Is Google spying on us? Is the Obama administration giving Google special access to a private NASA airstrip? Why hasn’t Google been investigated for “spying” people in over 30 countries? These are some of the questions a group known as the Consumer Watchdog is asking. They recently posted an open letter to the House Oversight & Government Reform Committee calling into question the Obama administration’s “cozy” relationship with Google.

Here are some of the accusations from the letter:

The group says Google has “unique access to Moffett Field near Google’s headquarters, where a fleet of jets and helicopters stands ready to serve Google executives.” While the company does pay for that access, Consumer Watchdog believes the fee may be below market value, and NASA has denied similar airport access to other companies, including a non-profit humanitarian group.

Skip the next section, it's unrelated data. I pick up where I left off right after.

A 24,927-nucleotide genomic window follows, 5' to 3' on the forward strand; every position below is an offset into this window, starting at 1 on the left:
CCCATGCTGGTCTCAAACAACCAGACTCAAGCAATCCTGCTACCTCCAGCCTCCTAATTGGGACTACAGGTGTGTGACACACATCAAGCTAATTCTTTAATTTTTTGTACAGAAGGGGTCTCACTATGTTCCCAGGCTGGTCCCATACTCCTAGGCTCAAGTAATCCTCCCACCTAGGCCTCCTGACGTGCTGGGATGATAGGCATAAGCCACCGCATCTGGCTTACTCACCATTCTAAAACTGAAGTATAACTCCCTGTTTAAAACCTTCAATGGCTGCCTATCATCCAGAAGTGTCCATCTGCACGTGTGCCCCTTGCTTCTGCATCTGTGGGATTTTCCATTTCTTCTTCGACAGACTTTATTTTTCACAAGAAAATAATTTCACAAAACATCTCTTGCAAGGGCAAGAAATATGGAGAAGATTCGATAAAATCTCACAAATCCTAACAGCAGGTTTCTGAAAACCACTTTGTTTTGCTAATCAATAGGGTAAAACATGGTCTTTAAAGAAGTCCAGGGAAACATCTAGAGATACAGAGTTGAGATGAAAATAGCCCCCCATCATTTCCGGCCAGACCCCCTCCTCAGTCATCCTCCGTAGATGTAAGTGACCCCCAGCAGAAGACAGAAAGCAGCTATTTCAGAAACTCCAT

Federal agencies have taken “insufficient” action in response to revelations last year that Google Street View cars collected data from open Wi-Fi connections they passed while snapping pictures in “more than 30 countries” (which the group calls the “Wi-Spy” debacle).

So what’s the point of the letter and report?

“Google’s held itself to be the company that says its motto is, ‘don’t be evil,’ and they also advocate openness for everyone else,” the Consumer Watchdog group told PC World. “We’re trying to hold them to their own word.”

You can download a PDF of the Consumer Watchdog's letter here, and draw your own conclusions.

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